Very low prevalence of bovine immunodeficiency virus infection in western Canadian cattle. (25/878)

Bovine immunodeficiency virus (BIV) is a lentivirus that causes disease in cattle. Despite the large cattle industry in western Canada, the presence of BIV has not been examined to date. Genomic DNA, derived from semen and buffy coat samples, was analyzed by nested polymerase chain reaction (PCR) using specific primers for the gag, pol, and env genes of BIV. Despite utilizing a procedure that detected a minimum of 10 proviral copies, BIV sequences were not amplified in any of 317 buffy coat and 50 semen samples that were obtained from an archive that included 27 cattle breeds, collected from different sources in Alberta (1980-1999). In the 367 DNA samples examined, there was no evidence of BIV infection, suggesting that the prevalence of BIV infection was very low.  (+info)

Educational instruction on a hospital information system for medical students during their surgical rotations. (26/878)

OBJECTIVE: To evaluate the benefit, for medical students on their surgical rotations, of real-time educational instruction during order entry on a hospital information system. DESIGN: Prospective controlled trial. INTERVENTION: Access to educational information during computerized order entry. SUBJECTS: Medical students in their final year at the University of Calgary. MAIN OUTCOMES: Attainment of the surgery rotation educational objectives, as measured by performance on a multiple-choice examination. METHODS: Before they began their surgical rotations, students at two hospitals took a multiple-choice examination to measure their knowledge of surgery. One hospital had an information system with computerized order entry; students at this hospital had access, while composing orders, to educational material on the system. The other hospital did not have an information system; students there wrote orders on a paper chart. At the end of the rotation, all students took another multiple-choice examination. RESULTS: Of 50 eligible students, 45 agreed to participate in the project, 21 in the treatment group and 24 in the control group. Pre-rotation scores were similar for the two groups (43 percent in the treatment group and 40 percent in the control group; SD, 10 percent). Post-rotation scores were identical for the two groups (65 percent in the treatment group and 65 percent in the control group; SD, 12 percent). A t-test analysis revealed no significant difference in performance on the examinations between the two groups. CONCLUSION: This study did not demonstrate a learning advantage for medical students who have access to educational material on a hospital information system.  (+info)

Physicians' prevention practices and incidence of neonatal group B streptococcal disease in 2 Canadian regions. (27/878)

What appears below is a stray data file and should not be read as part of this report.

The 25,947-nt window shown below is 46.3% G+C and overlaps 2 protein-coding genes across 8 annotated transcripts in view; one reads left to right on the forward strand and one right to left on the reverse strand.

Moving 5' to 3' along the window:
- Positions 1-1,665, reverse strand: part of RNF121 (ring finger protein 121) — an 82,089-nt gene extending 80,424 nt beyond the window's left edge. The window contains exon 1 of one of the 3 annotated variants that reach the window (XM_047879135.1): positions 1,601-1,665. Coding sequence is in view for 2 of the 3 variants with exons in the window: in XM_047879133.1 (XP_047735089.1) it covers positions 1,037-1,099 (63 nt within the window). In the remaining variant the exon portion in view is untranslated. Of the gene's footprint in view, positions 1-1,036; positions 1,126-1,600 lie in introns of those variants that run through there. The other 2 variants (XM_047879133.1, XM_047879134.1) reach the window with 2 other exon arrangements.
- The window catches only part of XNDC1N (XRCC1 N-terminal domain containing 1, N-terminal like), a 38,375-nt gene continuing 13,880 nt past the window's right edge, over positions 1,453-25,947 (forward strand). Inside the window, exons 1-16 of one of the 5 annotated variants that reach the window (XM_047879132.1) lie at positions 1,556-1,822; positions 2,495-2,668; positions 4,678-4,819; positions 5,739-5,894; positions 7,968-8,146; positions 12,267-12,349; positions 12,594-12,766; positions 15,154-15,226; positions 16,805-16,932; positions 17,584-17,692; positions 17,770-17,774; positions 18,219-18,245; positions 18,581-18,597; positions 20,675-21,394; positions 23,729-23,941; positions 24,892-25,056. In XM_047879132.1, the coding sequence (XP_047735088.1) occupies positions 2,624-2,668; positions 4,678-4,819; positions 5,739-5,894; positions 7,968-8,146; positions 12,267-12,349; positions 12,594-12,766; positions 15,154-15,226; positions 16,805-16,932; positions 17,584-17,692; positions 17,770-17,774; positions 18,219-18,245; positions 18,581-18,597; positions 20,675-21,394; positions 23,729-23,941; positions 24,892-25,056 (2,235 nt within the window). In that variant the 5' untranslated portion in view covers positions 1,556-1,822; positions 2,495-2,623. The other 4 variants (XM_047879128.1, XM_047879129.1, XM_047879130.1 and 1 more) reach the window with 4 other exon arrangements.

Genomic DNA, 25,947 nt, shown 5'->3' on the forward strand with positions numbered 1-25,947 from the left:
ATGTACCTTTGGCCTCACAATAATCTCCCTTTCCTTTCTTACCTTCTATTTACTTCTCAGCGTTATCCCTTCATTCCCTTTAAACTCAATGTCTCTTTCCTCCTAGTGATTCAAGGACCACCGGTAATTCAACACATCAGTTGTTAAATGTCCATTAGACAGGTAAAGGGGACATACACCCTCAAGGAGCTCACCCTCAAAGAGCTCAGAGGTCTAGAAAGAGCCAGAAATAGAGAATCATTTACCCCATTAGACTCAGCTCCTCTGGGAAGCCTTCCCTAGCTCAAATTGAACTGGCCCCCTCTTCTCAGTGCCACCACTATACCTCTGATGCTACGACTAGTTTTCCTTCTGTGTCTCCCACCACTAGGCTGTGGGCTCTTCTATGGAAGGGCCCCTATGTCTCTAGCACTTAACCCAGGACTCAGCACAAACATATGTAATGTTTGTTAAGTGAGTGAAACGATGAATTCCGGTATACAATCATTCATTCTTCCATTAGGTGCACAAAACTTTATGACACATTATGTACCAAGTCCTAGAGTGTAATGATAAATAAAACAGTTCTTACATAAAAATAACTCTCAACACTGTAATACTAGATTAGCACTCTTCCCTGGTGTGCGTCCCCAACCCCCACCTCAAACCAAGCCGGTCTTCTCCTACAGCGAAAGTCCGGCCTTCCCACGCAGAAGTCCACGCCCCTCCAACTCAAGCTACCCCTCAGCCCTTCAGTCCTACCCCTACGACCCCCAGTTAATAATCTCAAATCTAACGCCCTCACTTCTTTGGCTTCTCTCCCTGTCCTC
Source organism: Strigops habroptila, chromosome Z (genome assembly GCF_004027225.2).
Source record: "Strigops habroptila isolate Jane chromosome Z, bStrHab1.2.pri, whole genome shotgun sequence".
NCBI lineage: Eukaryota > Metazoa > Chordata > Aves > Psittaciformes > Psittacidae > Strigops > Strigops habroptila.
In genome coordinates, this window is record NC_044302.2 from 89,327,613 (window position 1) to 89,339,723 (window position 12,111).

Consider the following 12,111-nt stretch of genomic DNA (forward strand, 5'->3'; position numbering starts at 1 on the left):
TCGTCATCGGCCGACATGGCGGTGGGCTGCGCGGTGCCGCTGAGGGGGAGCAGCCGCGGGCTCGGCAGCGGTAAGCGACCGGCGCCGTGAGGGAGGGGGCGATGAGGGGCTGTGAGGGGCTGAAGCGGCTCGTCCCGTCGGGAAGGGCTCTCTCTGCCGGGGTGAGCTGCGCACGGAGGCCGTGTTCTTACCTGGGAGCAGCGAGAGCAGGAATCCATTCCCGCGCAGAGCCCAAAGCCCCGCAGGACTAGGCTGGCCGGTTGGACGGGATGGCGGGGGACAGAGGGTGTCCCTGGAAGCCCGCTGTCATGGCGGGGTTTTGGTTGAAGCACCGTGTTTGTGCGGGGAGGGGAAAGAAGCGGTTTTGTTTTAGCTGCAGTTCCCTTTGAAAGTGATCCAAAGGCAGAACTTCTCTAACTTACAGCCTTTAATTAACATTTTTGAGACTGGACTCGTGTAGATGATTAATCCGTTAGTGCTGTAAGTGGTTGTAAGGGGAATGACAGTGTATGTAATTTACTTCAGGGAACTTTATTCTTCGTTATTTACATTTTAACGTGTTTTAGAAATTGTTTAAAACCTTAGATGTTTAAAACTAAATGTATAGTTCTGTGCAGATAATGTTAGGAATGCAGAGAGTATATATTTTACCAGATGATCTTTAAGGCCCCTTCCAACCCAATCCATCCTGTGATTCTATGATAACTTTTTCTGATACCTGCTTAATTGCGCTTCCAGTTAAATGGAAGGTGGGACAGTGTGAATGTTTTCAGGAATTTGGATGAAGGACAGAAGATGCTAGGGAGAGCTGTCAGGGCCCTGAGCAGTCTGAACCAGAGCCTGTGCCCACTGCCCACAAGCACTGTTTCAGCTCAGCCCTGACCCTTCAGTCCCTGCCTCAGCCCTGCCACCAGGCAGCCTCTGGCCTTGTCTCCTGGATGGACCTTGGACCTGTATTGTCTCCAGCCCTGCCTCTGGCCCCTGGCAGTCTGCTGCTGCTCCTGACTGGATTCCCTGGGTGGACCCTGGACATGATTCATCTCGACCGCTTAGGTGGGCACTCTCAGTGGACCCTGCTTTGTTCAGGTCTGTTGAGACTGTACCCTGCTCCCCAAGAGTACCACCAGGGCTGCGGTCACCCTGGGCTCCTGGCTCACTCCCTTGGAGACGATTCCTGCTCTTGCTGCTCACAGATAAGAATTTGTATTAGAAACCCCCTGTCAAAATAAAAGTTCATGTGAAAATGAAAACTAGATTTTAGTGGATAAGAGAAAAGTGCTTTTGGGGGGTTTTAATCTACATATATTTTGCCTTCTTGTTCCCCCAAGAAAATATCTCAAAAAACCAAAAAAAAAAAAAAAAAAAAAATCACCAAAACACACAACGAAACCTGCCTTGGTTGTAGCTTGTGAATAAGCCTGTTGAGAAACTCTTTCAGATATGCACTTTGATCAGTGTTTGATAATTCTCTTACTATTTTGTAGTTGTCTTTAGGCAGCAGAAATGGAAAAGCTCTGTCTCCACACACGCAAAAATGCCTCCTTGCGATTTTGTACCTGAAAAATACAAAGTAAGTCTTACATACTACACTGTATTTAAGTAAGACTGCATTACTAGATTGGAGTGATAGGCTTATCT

BACKGROUND: The impact of expert guidelines on the prevention of neonatal group B streptococcal (GBS) disease has not been studied in Canada. Our aim was to determine physician practices with regard to this condition before and after publication of Canadian guidelines and to monitor concurrent trends in the incidence of neonatal GBS disease. METHODS: We used repeat cross-sectional surveys, distributed by mail to all family practitioners and obstetricians attending deliveries in Alberta and in the Metropolitan Toronto and Peel region, Ontario, in 1994, 1995 and 1997, to document prevention practices. Audits were conducted for a subset of respondents to confirm reported practices. Population-based surveillance involving all microbiology laboratories in both regions for 1995-1998 was used to document rates of neonatal disease. RESULTS: The overall survey response rates were as follows: for 1994, 1128/1458 (77%); for 1995, 1054/1450 (73%); and for 1997, 1030/1421 (72%). During 1995 and 1997, significantly more obstetric care providers were screening at least 75% of pregnant women in their practices than had been the case in 1994 (747/916 [82%] and 693/812 [85%] v. 754/981 [77%]; p < 0.001). The percentage of obstetric care providers who reported practice that conformed completely with any of 3 consensus prevention strategies increased from 10% in 1994 to 29% in 1997 (p < 0.001). There was a concurrent overall significant decrease in incidence of neonatal GBS disease during the same period. INTERPRETATION: The adoption by Canadian obstetric care providers of neonatal GBS prevention practices recommended by expert groups was slow but improved significantly over time. These findings highlight the difficulties associated with achieving compliance with diverse and frequently changing recommendations. However, the associated incidence of neonatal GBS disease, which was low or declining, suggests that efforts to disseminate current GBS prevention guidelines have been moderately successful.  (+info)

Seroprevalence of Neospora caninum in beef cattle in northern Alberta. (28/878)